Inspired by Ferguson but completely inadequate

After my parents divorced my dad bought a row house on Farragut Street in West Philadelphia. He took advantage of a discount housing deal offered by UPENN to populate surrounding neighborhoods (that were run down and high in crime) with university employees. He told my sister and I over the phone about how he was painting and fixing the place up and getting a room ready for us.

Later, when we visited my dad, we made a lot of new friends. My dad was a friendly guy who liked to have a good time. He made friends easily. In fact, he met his best friends for life, Tony and Paulette, in that neighborhood—they lived a few doors away. The neighborhood kids would often come over to play with us when we visited. We played with our toys, or we would jump rope, run races in the street, or play hide-and-seek-tag up and down the back alleys. We were never invited to their houses, and this bothered me. I understand the reasons better today. The abandoned building at the end of the block was off limits. A child’s body had been found there, said my dad, a story that terrified us into steering clear.

When we drove into the city each Friday night, we would drive right past the MOVE row houses. MOVE was a radical community of people who lived without electricity and heat. The children did not go to school and the adults did not pay taxes on their properties. When we drove down their block I would see MOVE members with their thick dreadlocks outside on their porches or talking together on the sidewalks. I started to recognize certain people and wondered about their lives and what they spent their days doing. My dad told us that the group had been given orders to leave their properties but that they were defying the city. Several years later (in 1985) when the MOVE house was bombed the faces of those people came back to me.

Also at about that time (late 70s-early 80s) there was a large community of Vietnamese people living in the neighborhood. My dad called them “the boat people.” He told us that their country had been ravaged by war and they were coming here, to Philadelphia, to this very neighborhood in West Philly, to look for a better life. My dad made me understand their hopes for a better life but also their poverty and struggle. I imagined making my way in an unknown place, an unforgiving concrete city, without even knowing the language.

It was these experiences that first taught me about my own privilege—how lucky I was to live most of my life in a big suburban home with a back yard and my own bedroom and a good school. How lucky I was to have parents who were educated and who traveled with me, to expose me to other parts of the world. How lucky I was to have food on the table and clothes that fit and to know the language of my country. That neighborhood made me understand class difference at a young age, and got me thinking about racial injustices as a result of the privileges we are born to.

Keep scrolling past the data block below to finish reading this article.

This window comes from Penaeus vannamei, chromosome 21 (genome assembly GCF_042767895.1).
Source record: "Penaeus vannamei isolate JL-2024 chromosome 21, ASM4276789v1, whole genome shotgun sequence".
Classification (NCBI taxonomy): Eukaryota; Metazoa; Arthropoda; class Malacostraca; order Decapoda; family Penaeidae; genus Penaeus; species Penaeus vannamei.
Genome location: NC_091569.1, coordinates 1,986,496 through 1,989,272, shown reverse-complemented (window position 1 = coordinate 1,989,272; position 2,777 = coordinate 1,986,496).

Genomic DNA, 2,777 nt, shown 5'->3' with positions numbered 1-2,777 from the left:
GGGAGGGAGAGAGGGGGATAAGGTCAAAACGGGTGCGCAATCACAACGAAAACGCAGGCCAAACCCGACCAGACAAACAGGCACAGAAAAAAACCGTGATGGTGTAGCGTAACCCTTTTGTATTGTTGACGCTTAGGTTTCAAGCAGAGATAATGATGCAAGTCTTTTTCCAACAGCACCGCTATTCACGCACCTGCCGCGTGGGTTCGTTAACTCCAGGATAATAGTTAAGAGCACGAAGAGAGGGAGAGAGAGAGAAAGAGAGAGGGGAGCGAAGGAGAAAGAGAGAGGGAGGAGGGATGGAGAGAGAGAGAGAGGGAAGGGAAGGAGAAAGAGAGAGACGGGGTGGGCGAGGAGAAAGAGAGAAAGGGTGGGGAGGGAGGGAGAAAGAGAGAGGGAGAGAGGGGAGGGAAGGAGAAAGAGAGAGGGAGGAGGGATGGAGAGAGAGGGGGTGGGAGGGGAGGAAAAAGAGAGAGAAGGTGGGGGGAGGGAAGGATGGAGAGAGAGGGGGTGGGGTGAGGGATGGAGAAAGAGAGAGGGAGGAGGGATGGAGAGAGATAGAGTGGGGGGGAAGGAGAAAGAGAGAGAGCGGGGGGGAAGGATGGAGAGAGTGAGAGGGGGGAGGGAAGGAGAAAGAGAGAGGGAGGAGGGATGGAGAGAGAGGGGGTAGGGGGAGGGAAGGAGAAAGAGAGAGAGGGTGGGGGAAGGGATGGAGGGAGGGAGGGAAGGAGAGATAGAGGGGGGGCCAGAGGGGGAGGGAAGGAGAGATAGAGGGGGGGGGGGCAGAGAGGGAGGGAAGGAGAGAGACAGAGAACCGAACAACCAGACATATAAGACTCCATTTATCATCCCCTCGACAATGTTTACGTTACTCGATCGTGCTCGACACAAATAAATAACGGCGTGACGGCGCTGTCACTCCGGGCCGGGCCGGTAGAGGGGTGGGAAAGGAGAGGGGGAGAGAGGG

When we first saw my father’s row house, many of the neighborhood children came over to meet my sister and me for the first time. And, I swear this is true, they stroked and touched our hair, saying they had never touched blonde hair before. All these years later, that specific experience sticks with me. How can we understand one another if we are still so segregated in so many ways? How can we trust each other if we have no exposure, no proximity, no concept of the struggles of others? How can we broaden our own horizons and our own limited scope of perception?

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Growing up

In the 1970s, shortly after my dad was tenured in the School of Engineering at UPENN, my parents divorced. My dad was working hard in those days and often when he took us for weekend visits we had to stop in at “the lab” to check on his grad students and their experiments.

His office and the student labs were housed in a rad 70s looking building at 32nd and Walnut in West Philadelphia. The building has not changed since then, at least not on the outside—it still has its dark sheet glass windows and boxy exterior. Inside it smelled like chalk and cleanser and chemicals. We would take the tiny elevator with is clanking orange doors to the third floor.

I remember especially the particle accelerator that he and his students had built— he allowed my sister and I to look through a glass lens at an atom shooting forward and splitting; it looked like nothing much to me at the time. I was more impressed by the immense equipment and the big lead screen that was supposed to protect us from radiation exposure, but that my dad darted back and forth in front of without a seeming care.

The desk in his corner office always had a pack of Juicy Fruit gum in the top drawer. The packs were larger back then but my sister and I would make short work of them. The smell of Juicy Fruit still reminds me of him. My sister and I would draw on the chalk board in his office while my dad consulted with his students.